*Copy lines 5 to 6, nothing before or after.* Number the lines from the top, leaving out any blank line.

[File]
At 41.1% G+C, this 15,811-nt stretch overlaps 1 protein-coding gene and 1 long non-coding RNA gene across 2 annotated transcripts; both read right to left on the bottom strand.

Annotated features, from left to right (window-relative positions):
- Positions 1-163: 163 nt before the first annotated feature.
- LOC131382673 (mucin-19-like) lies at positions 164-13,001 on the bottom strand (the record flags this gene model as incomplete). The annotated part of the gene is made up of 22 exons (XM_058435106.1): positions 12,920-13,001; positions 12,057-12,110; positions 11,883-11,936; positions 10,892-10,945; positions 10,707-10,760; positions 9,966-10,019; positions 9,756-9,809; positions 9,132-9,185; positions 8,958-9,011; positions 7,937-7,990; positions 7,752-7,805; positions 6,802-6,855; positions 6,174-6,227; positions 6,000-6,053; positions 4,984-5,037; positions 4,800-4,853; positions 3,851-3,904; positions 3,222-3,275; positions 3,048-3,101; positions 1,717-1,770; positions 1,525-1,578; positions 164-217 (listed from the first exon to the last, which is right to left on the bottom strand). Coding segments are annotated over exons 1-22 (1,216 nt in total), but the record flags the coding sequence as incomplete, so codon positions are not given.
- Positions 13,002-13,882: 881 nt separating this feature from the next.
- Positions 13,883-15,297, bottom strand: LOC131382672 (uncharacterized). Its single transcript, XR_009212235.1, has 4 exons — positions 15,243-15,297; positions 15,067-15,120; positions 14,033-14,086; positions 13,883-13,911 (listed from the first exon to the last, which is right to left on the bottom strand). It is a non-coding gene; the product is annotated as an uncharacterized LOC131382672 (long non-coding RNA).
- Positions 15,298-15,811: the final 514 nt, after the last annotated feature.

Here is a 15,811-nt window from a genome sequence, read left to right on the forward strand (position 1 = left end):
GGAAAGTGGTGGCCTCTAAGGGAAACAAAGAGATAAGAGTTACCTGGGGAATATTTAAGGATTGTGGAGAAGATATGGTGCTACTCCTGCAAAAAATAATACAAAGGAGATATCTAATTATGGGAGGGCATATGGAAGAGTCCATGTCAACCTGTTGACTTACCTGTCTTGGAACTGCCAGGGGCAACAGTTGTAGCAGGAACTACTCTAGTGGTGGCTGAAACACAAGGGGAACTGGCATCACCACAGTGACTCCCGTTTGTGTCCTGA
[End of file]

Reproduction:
- Positions 13,002-13,882: 881 nt separating this feature from the next.
- Positions 13,883-15,297, bottom strand: LOC131382672 (uncharacterized). Its single transcript, XR_009212235.1, has 4 exons — positions 15,243-15,297; positions 15,067-15,120; positions 14,033-14,086; positions 13,883-13,911 (listed from the first exon to the last, which is right to left on the bottom strand). It is a non-coding gene; the product is annotated as an uncharacterized LOC131382672 (long non-coding RNA).